Bloomberg: Ohio train crash puts spotlight on heat sensors

UC College of Engineering and Applied Science professor explains sensor technology

Bloomberg News turned to a mechanical engineering professor at the University of Cincinnati to explain how the rail industry prevents accidents like the Feb. 3 derailment that caused a chemical spill into the Ohio River.

According to Bloomberg News, the nation's rail system relies on a network of heat sensors designed to detect when bearings overheat. But these systems are prone to false alarms and antiquated compared to monitoring systems used in many other industries.

Heat sensors have helped to reduce rail accidents from bearing or axle failures by 81% since 1980, Bloomberg said.

Portrait of Sam Anand.

UC Professor Sam Anand

UC College of Engineering and Applied Science Professor Sam Anand told Bloomberg News that companies typically use sophisticated vibration or acoustic monitoring devices.

“Any expensive modern machinery you see on the factory floor, they all have embedded sensors,” Anand told Bloomberg News.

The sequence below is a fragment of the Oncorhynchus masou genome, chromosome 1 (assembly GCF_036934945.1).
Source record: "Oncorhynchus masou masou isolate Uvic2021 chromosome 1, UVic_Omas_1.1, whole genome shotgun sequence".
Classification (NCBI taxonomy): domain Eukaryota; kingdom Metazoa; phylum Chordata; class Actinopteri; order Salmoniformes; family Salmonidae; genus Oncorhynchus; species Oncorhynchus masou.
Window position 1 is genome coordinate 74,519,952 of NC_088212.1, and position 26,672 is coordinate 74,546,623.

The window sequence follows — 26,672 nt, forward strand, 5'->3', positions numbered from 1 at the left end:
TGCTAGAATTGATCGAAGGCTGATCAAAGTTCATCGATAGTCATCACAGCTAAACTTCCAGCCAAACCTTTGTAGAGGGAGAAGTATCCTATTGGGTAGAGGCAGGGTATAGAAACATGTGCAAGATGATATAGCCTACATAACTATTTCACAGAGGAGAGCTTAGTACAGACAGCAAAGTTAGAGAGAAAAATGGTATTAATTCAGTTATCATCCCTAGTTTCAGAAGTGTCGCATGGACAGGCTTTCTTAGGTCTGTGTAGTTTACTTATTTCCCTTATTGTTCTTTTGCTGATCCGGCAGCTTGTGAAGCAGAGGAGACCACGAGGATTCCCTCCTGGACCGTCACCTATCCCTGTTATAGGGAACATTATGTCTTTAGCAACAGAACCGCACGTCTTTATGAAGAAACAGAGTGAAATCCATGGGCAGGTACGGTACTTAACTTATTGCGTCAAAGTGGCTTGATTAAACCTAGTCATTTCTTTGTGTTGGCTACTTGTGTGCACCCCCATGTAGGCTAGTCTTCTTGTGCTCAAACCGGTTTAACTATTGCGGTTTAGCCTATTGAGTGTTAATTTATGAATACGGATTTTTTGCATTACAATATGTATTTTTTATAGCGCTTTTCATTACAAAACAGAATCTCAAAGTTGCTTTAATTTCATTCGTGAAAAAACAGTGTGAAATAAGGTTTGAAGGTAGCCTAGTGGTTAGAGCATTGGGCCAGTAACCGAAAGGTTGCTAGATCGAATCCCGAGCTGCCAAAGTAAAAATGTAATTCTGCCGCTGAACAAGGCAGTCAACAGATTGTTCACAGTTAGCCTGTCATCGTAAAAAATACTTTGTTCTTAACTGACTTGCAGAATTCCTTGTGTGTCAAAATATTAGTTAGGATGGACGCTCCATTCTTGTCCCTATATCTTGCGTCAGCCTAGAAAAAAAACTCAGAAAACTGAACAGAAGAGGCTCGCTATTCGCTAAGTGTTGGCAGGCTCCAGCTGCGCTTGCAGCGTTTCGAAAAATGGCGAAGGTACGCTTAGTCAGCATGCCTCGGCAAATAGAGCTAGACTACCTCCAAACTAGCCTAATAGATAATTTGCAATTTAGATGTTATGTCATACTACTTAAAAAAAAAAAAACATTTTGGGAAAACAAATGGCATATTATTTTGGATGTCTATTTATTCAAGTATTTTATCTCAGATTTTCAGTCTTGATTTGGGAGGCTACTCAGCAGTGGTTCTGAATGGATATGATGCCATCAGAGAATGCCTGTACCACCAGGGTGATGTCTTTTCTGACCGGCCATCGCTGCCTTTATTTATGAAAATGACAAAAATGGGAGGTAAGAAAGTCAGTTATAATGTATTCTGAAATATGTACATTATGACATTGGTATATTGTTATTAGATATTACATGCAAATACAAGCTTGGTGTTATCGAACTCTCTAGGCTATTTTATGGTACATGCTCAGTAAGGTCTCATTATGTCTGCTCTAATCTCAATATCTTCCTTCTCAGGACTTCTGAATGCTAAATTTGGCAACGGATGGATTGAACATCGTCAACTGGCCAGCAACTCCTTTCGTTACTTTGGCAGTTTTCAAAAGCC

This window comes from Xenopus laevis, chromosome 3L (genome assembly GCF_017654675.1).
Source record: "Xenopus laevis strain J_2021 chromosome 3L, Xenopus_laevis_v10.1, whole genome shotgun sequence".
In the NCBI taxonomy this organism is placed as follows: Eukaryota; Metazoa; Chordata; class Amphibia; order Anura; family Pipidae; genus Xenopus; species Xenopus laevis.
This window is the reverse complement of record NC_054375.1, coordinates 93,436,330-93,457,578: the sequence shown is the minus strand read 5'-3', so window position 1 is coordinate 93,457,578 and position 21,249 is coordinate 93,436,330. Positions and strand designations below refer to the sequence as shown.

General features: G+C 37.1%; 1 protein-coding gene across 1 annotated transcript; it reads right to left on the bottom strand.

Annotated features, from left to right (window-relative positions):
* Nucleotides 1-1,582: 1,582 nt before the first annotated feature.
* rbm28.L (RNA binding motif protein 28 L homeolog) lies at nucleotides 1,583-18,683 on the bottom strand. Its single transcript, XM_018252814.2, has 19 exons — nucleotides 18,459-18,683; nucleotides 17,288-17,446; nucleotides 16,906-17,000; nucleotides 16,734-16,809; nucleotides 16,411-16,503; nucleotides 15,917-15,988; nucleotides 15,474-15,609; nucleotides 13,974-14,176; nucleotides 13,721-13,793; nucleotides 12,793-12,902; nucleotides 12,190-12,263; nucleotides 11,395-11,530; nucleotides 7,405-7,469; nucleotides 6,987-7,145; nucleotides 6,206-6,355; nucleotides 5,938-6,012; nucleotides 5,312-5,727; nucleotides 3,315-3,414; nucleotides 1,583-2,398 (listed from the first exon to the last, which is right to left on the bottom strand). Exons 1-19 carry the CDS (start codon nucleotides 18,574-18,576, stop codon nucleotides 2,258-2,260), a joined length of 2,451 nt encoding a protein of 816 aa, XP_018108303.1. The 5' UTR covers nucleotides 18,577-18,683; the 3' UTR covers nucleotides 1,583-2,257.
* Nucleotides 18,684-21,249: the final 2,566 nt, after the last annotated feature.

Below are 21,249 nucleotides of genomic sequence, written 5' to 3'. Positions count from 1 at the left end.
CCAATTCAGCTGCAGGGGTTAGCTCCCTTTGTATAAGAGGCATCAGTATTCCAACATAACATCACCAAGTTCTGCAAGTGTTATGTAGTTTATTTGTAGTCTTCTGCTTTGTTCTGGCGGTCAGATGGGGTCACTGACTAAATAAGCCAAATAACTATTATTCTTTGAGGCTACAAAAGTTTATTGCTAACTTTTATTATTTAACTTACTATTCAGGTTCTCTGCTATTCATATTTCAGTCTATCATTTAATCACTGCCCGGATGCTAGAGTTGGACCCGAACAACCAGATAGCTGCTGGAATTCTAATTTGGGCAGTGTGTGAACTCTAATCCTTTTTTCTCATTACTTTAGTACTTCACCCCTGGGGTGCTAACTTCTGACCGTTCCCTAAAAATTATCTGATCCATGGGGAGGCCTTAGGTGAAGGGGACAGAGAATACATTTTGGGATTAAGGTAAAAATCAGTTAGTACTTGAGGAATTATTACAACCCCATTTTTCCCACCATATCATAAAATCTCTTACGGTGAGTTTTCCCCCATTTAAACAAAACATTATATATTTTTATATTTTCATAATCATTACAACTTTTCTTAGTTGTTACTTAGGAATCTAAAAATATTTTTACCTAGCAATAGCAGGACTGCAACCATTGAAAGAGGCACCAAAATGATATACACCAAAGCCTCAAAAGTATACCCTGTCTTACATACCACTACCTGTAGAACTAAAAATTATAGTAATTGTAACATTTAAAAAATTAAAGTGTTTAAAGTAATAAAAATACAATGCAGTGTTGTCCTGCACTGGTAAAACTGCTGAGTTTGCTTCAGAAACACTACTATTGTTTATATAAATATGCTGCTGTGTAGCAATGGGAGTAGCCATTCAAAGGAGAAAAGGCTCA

Anand studies additive manufacturing and manufacturing systems optimization. He has worked extensively with technology innovator Siemens to develop virtual simulations and predictive algorithms that can anticipate a manufacturing factory’s ebb and flow, from optimizing productivity to predicting when a machine likely will break down.

Anand helps oversee UC's Industry 4.0/5.0 Institute. 

 Read the Bloomberg story.

Featured image at top: UC's Mantei Center. Photo/Andrew Higley/UC Marketing + Brand

Related Stories


Dayton Inno: UC alumni develop wearable safety device for runners

October 28, 2021

University of Cincinnati biomedical engineering graduate Jack Randall is developing a wearable safety device for runners and cyclists. Zoza, a small, wearable SOS device, can be attached to a shoe or zipper and is intended for endurance athletes who often don’t carry a phone or who travel through remote areas. A user can press a button to send an emergency alert and the device even works in locations where cell service is unavailable.